Written by: Scott Harper, WSU Plant Pathology; Teah Smith, Zirkle Fruit Company; Rob Curtiss, Washington Tree Fruit Research Commission. February 2019. Vector management reviewed by Tobin Northfield July 2019. Updated by Tianna DuPont, WSU Extension November 2019. Updated January 2020. Updated April 2020. Updated June 2020.
X-disease phytoplasma, Little cherry virus 2 (LChV2) and Little cherry virus 1 (LChV1), cause small cherry symptoms often described as ‘Little Cherry’, ‘X-disease’ or Western X. Diseased trees produce cherries of small size and poor color and flavor making the fruit unmarketable. X-disease is at epidemic levels in the Columbia River basin, with high incidence in Yakima, Benton, and Franklin counties, and present in Oregon, The Dalles area.
X-disease (Western X) is not a new problem. It was first identified in cherry trees of WA State in 1946. In a 1947 survey, about 1% of cherry trees were found to be infected, and it has remained present ever since, fluctuating in frequency.
On sweet cherries infection reduces fruit size and quality. The disease symptoms are only clearly visible starting the week prior to harvest. In contrast to the effects of Little cherry virus 2 where fruit often has little flavor, fruit from X-disease infected
trees generally have a bitter taste. In addition to fruit symptoms you will see reduced growth and extension of infected limbs, sometimes leading to crowding of leaves into dense clusters (called a rosette) when trees have been infected for multiple years. Molecular methods are more accurate for detection when symptoms are not visible, such as in the early stages of infection.
Symptoms in cherry
Small and misshapen fruit.
Poor color development.
Fruit lacking in flavor/ bitter.
Symptoms can be confused with unripe fruit until close to harvest.
Symptoms in peaches, plums, and nectarines
Yellowed curled leaves
Leaf shot hole
Small deformed fruit.
Leaf yellowing symptoms on infected peaches and nectarines begin to appear about 2 months prior to harvest, and get progressively worse, with shot holes appearing as the season progresses.
Early infection (Year 1), small fruit may be restricted to one branch, or cluster, fruit color may develop normally, or individual pale to white fruit may be observed.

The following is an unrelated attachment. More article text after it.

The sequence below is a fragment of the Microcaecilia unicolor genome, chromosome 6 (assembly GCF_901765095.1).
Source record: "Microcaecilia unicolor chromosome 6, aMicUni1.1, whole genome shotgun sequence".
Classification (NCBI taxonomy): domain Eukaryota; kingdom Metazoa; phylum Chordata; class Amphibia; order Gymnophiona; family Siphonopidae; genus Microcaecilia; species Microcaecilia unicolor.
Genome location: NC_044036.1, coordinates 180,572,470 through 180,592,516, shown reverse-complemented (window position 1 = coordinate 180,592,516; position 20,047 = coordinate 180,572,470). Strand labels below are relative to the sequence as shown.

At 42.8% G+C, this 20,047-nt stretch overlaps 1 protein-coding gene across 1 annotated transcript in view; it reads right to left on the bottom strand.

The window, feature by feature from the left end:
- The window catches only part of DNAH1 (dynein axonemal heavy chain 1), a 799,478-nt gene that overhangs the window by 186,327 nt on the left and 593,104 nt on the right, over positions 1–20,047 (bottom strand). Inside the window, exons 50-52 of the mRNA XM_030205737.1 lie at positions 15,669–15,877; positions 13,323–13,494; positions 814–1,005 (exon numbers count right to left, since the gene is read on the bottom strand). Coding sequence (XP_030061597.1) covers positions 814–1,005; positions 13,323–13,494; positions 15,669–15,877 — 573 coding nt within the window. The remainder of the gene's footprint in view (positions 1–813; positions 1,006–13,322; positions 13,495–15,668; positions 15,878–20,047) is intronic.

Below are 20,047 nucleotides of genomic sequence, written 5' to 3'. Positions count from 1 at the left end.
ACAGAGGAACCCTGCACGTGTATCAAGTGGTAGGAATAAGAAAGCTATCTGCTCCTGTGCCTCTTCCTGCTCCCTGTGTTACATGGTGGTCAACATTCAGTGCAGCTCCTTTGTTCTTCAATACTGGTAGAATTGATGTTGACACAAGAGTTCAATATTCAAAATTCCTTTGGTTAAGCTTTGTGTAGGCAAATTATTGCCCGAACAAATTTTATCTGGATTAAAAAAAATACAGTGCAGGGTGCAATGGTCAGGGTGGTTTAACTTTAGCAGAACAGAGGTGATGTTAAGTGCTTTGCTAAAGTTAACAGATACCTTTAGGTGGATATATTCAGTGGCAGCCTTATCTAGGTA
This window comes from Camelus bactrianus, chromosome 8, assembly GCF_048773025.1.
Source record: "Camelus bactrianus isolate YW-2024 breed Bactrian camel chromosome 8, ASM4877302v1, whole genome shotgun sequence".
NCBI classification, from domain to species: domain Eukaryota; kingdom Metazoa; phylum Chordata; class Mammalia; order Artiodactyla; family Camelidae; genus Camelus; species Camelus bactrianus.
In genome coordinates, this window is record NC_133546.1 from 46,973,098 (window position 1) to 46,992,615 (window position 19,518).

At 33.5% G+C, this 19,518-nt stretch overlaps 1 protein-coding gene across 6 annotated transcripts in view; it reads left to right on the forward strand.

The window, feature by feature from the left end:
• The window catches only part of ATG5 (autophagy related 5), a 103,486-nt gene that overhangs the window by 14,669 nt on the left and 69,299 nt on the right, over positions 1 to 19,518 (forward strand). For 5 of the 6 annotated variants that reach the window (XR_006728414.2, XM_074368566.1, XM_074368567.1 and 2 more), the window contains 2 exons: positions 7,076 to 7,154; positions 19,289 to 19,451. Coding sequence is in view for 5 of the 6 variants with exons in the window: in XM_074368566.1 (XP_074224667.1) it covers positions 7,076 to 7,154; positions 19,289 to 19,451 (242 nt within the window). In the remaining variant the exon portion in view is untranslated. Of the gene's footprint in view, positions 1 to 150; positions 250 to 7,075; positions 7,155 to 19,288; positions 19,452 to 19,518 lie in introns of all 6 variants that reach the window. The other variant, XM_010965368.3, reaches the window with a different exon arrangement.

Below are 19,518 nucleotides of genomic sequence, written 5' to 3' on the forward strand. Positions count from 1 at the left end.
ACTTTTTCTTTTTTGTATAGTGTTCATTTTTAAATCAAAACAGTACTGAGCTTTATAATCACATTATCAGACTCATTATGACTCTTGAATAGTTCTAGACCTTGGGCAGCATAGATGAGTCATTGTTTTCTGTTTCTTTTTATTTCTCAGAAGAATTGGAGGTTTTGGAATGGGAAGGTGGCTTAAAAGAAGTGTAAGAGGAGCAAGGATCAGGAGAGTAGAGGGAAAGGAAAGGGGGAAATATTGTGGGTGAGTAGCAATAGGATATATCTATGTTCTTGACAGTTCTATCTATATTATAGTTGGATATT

Middle infection (Years 2-3), systemically infected tree, small fruit observed on multiple or all limbs, and poor color development is pronounced.
Terminal infection (4+ years), cultivar dependent, but characterized by reduced fruit yield, and dieback of limbs.
X-disease phytoplasma is not a virus, but instead is a type of wall-less bacteria known as a phytoplasma. The X-disease phytoplasma lives and replicates in the in the vascular phloem of infected trees, interfering with tree growth and development.
X-disease is present across North America, throughout Washington State, and at epidemic levels in the Columbia River basin, with high incidence from Yakima, Benton, and Franklin counties, and present in Oregon in The Dalles area.
X-disease: Most Prunus species, ex. cherries, peaches, nectarines, almonds, plums, and chokecherry. Infects weeds: ex. puncture vine, tumble mustard, and flixweed.
Grafting: X-disease phytoplasma is readily transmitted by all types of grafting; other means of spread are not known. Vector: Leafhoppers. Known vectors: Colladonus montanus, Fiebriella florii, Scaphytopius acutus, Paraphlepsius irroratus, Colladonus reductus, Colladonus geminatus.
Life Cycle of Organism
The X-disease phytoplasma replicates in the phloem tissue of the tree. It is believed that the phytoplasma either ceases to replicate or dies in the aerial parts of the tree as the branches go dormant during the winter months, but active, living phytoplasma cells overwinter in the roots. In the spring, the aerial portions of the tree become re-infected as the phytoplasma moves up the phloem of the tree, usually following the same general route as in the previous year. As a result, you may see symptoms in one limb for a year or more, but symptoms will eventually appear in additional limbs. Removing a symptomatic limb does not eliminate the phytoplasma since it is already in the root system before symptoms appear.